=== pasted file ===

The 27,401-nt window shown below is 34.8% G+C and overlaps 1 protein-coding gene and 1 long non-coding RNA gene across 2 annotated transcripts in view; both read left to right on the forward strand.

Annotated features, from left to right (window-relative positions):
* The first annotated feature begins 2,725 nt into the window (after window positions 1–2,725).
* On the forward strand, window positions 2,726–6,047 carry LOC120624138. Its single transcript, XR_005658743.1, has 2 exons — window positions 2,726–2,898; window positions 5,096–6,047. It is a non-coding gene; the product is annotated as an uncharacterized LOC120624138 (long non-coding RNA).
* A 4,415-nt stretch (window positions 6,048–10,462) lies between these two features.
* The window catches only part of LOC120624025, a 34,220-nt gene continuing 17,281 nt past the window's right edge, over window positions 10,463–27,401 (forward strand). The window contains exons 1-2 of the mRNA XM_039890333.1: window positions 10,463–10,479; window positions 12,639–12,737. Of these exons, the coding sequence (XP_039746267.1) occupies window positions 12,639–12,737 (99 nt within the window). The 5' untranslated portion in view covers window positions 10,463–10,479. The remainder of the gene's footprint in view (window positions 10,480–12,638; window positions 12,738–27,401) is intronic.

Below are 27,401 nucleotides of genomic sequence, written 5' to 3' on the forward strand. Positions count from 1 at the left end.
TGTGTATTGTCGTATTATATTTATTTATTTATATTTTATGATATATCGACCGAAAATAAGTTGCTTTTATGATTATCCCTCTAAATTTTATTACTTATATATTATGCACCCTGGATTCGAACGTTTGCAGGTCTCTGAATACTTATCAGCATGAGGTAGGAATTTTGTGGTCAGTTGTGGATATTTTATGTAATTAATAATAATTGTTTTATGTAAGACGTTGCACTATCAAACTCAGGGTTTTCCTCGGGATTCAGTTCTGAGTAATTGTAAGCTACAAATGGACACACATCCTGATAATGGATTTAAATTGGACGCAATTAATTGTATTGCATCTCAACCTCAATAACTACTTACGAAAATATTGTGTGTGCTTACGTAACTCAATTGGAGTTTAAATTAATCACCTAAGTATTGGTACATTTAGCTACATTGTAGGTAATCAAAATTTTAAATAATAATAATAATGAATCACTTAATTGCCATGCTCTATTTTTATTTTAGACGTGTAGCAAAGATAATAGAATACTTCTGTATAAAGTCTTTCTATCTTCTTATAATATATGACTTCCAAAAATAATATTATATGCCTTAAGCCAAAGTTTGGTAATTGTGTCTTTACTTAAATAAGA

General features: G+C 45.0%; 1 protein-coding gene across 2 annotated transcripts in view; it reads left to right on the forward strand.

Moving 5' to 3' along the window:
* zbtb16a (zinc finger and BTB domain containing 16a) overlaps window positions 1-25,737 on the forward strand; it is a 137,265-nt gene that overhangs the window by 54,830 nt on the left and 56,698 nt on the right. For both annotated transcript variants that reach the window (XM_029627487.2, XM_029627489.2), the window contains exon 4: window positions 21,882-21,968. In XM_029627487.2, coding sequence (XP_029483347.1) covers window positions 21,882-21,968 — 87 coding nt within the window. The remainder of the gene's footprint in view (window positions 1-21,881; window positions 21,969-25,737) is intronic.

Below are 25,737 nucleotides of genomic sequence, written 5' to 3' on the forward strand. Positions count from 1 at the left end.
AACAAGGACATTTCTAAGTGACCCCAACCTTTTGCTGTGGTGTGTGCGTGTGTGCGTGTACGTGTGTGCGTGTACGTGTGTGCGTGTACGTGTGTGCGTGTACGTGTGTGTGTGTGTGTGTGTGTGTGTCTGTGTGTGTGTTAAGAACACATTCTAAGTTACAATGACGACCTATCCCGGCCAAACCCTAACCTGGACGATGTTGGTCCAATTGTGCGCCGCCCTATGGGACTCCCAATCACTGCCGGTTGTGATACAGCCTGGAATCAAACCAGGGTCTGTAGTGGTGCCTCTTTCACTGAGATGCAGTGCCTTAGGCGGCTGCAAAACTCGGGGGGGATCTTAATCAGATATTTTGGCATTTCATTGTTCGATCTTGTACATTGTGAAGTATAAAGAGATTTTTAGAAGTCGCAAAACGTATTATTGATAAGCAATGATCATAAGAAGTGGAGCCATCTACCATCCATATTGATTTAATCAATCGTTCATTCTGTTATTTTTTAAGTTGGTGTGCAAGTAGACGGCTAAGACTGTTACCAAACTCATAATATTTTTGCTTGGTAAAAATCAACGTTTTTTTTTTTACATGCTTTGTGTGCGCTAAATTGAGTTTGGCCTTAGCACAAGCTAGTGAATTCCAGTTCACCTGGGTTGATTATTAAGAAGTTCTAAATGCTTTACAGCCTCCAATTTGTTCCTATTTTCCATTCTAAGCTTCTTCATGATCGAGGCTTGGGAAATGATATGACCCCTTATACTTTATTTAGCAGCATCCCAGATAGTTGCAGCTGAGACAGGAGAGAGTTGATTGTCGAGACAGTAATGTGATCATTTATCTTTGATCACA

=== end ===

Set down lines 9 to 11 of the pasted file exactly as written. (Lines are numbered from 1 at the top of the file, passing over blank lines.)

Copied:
General features: G+C 45.0%; 1 protein-coding gene across 2 annotated transcripts in view; it reads left to right on the forward strand.

Moving 5' to 3' along the window:
* zbtb16a (zinc finger and BTB domain containing 16a) overlaps window positions 1-25,737 on the forward strand; it is a 137,265-nt gene that overhangs the window by 54,830 nt on the left and 56,698 nt on the right. For both annotated transcript variants that reach the window (XM_029627487.2, XM_029627489.2), the window contains exon 4: window positions 21,882-21,968. In XM_029627487.2, coding sequence (XP_029483347.1) covers window positions 21,882-21,968 — 87 coding nt within the window. The remainder of the gene's footprint in view (window positions 1-21,881; window positions 21,969-25,737) is intronic.